Tarrant County District Attorney Sharen Wilson’s office has thrown an even darker veil of secrecy over the investigation into Grapevine police officer Robert Clark’s killing of unarmed Ruben García Villalpando.
Wilson’s office has instructed Grapevine not to release video of the Feb. 20 incident captured by the dash cam in Clark’s patrol car.
That’s a shame for various reasons, but mainly because members of the public deserve to know more about this case — and soon.
Grapevine police had said they would release the video by the end of the week.
Now that probably won’t happen for months, until after the case has been presented to a grand jury or, if there is an indictment, until the evidence is presented in court.
“They do not want us to release that video due to the fact that it’s evidence in a criminal investigation,” Grapevine police spokesman Sgt. Robert Eberling told Star-Telegram reporter Monica S. Nagy.
That’s typically how criminal cases go. But there are complications in this one.
Eberling said the chief prosecuting attorney said in a statement: “Due process requires that evidence not be released to the public while an investigation is ongoing; therefore, the Criminal District Attorney’s Office requests that in this case, as in all cases, no evidence be released to the public while the investigation is pending.”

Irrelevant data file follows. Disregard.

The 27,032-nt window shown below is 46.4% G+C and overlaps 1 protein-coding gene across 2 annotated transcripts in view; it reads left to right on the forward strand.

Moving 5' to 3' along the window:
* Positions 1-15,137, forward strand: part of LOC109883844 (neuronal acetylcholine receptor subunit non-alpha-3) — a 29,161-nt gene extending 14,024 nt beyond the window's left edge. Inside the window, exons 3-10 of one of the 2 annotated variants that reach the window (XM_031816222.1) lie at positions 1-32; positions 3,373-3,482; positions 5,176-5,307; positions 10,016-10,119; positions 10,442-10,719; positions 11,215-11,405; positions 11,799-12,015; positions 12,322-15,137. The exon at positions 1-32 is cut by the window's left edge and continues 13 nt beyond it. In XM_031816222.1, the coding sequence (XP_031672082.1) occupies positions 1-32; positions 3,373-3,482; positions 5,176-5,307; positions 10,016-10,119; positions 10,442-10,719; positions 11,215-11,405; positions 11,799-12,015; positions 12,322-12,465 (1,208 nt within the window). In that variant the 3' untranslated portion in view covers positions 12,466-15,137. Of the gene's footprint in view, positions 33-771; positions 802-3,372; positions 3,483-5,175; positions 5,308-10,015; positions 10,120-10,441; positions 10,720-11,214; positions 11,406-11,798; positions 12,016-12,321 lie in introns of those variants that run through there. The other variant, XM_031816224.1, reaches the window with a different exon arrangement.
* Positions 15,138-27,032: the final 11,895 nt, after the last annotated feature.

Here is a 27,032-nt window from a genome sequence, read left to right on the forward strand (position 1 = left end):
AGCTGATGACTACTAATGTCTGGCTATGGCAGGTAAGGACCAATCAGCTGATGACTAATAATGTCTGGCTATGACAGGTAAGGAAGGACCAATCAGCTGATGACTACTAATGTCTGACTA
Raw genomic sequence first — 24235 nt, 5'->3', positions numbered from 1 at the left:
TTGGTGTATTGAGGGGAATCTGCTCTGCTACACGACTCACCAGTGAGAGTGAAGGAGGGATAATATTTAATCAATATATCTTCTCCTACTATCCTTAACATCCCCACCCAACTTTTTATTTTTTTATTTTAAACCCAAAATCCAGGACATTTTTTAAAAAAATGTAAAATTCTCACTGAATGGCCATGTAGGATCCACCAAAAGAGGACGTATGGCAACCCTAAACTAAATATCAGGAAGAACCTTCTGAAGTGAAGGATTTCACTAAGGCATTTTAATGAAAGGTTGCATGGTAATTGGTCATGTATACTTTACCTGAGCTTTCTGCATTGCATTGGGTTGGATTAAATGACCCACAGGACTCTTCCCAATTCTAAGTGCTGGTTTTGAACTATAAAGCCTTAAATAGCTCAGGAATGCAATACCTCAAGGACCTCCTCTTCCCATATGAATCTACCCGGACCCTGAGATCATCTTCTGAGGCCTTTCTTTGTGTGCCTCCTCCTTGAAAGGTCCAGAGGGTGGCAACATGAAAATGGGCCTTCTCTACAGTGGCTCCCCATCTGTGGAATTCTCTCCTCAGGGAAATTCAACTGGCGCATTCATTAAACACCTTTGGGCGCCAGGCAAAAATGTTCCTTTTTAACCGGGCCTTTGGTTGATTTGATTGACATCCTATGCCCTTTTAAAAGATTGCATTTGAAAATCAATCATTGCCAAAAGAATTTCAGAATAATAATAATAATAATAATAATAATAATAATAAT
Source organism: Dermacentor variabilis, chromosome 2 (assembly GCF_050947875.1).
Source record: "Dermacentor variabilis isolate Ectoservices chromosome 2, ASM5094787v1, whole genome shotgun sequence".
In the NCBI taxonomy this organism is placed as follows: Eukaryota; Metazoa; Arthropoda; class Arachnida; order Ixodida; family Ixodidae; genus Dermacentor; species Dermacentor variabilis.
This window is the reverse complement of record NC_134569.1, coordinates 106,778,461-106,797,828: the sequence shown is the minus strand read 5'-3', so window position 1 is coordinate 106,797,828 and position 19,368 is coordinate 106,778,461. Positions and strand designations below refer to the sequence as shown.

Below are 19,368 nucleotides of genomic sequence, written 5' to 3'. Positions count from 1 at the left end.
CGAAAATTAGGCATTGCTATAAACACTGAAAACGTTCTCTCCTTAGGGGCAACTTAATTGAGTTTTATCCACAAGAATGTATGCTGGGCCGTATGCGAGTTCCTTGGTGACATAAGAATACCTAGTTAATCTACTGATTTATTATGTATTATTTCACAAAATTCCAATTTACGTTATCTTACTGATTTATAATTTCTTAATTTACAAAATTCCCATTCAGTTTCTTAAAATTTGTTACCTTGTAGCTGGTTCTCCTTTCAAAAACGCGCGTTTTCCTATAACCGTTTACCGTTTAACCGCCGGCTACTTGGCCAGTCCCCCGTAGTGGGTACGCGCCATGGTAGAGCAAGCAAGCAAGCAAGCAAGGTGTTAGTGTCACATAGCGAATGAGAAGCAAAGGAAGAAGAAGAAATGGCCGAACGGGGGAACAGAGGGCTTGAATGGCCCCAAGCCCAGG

But those due process requirements with regard to the dash cam video have already been compromised.
Police have shown the video to García’s family.
García’s brother-in-law, Fernando Romero, and police themselves have described what it shows.
Not to get into a legal argument with Wilson and the experienced attorneys in her office, but when confidentiality is that far blown, it’s typically considered to no longer exist.
The only thing missing is the public’s ability to see it and judge for themselves.
Clark shot García after stopping his car on the side of Texas 121 in Euless, so Euless police are handling the criminal investigation.
Euless Lt. Eric Starnes told Nagy that to release the video would “have poisoned the entire jury pool” should Clark go to trial.
It’s important to note that no such reference was in the statement from the DA’s office.
As far as tainting a jury pool is concerned, release of the video could hardly do more damage than has already been done. The video should be released.